No, but the dates of our holidays are more clearly defined and they don't go on for a week until two weeks past an actual single event. Furthermore, most business close for one to two days (or maybe reduced hours) so when traveling we know that most businesses and services will be open available shortly after a holiday event.
I don't mean this to be a stab at Chinese culture, I just don't really understand leisure travel during this period. Plus, when getting a haircut, ordering a meal, or somehow interacting with local friends, I (obvious white-American) am asked if I'm going home (America?) for CNY just a week or so before the festivities begin.
If everything is closed and people are supposed to spend this period of time with their family members, does anyone have a theory (or the obvious answer) why so many Chinese (and expats, of course) vacation to other places (with or without family members) for this holiday? Shouldn't most businesses in these locales also be closed? Is it not perceived as a major hassle to make travel arrangements?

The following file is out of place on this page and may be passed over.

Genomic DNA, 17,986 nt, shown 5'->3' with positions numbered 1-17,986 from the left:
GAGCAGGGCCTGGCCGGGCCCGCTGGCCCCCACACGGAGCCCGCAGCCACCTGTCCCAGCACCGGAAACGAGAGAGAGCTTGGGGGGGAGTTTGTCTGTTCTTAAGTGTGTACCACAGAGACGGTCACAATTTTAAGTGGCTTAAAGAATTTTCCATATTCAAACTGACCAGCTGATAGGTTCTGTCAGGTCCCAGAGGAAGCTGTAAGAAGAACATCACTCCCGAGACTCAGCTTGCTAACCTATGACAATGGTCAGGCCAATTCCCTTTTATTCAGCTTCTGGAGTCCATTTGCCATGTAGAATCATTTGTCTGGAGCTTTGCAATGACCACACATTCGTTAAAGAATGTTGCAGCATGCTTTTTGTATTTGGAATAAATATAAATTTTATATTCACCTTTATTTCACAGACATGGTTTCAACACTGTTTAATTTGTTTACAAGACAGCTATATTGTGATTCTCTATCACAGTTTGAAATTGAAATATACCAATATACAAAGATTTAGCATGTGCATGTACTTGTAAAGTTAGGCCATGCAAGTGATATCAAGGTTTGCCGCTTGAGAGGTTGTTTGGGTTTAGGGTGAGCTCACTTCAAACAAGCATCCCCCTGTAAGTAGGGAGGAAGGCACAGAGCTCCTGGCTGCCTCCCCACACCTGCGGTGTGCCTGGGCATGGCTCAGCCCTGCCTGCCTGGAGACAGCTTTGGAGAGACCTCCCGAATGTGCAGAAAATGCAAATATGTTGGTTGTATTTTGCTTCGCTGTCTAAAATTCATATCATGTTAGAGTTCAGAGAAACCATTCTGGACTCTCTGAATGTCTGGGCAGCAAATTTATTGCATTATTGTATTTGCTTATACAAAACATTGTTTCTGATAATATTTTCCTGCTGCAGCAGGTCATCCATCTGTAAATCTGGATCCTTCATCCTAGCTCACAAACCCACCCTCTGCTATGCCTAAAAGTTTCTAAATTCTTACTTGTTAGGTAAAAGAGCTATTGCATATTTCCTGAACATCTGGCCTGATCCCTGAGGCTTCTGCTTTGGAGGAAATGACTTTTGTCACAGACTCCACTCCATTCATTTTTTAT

I just did this a week ago. You can change money in hekou in banks or from money changers in convenience stores. However having USD is better (cheaper, easier to understand how much you're actually spending) for larger transactions such as paying for hotels. There are several ATM machines which let you withdraw dong also.
I went to Myanmar in June. I flew into yangon. It might be possible to cross by land with a tour group, but not alone unless you have a local hukou. There are some atms but most don't work. Still bring usd in good condition. You can exchange paper rmb for usd at bank of china.
This is a good cafe. Better for tea than for coffee; but the coffee is acceptable. A real benefit of this place is its prime location on the Yunda campus. It's a convenient place to meet with students and faculty. The only downside is the slow speed of the internet.